Overprinting Cenozoic extension hinders analysis of Cordilleran contractional deformation in the hinterland of the Sevier thrust belt in Nevada. In this study, a 1:250,000 scale paleogeologic map of eastern Nevada, showing spatial distributions of Paleozoic–Mesozoic rocks beneath a Paleogene unconformity, is combined with dip magnitude maps for Paleozoic–Mesozoic and Tertiary rocks, published sedimentary thickness records, and a published reconstruction of extension, in order to define and regionally correlate thrust faults and folds, and estimate the pre-extensional amplitude, wavelength, and limb dips of folds. A new structural province, the Eastern Nevada fold belt, is defined, consisting of a 100-km-wide region containing five first-order folds that can be traced for map distances between 100 and 250 km and have amplitudes of 2–4 km, wavelengths of 20–40 km, pre-extensional limb dips typically between 10° and 30°, and deform rocks as young as Jurassic and Early Cretaceous. No regional-scale thrust faults or décollement horizons breach modern exposure levels in the Eastern Nevada fold belt. First-order folds of the Eastern Nevada fold belt are interpreted to have formed above a deep (≥10 km below the Paleogene unconformity), blind décollement or shear zone, perhaps the westward projection of the master décollement of the Sevier thrust belt.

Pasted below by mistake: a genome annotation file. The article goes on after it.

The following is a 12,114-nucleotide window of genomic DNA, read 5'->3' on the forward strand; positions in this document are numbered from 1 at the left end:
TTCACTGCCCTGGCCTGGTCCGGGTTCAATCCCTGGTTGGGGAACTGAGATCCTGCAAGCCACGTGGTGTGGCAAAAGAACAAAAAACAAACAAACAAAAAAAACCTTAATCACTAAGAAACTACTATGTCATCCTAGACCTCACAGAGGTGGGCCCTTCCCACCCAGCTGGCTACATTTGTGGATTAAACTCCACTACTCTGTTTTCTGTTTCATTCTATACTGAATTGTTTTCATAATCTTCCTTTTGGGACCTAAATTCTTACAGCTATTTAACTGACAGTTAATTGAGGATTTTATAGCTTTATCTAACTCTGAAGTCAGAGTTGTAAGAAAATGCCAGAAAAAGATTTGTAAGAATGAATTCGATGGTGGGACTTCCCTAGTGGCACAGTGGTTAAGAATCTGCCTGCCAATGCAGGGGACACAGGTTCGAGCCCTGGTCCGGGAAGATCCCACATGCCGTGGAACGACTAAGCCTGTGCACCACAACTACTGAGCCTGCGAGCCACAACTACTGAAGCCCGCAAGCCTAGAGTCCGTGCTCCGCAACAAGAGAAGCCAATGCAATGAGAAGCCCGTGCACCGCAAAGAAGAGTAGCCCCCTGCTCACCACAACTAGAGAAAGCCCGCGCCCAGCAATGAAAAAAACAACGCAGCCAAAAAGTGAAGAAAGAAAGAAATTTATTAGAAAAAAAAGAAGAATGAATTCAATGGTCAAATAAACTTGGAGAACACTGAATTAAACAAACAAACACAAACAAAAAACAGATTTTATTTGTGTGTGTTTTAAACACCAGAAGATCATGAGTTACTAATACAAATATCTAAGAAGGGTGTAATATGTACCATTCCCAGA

Three hinterland structural provinces, the Central Nevada thrust belt, Western Utah thrust belt, and the intervening Eastern Nevada fold belt, collectively record low-magnitude (a few tens of kilometers), upper-crustal shortening that accompanied Cretaceous translation of the Cordilleran passive-margin basin ∼220 km eastward during the Sevier orogeny. Low deformation magnitudes in the hinterland are attributed to the rheological competence of this thick basin.
- Received 11 July 2014.
- Revision received 2 December 2014.
- Accepted 16 January 2015.
- © 2015 Geological Society of America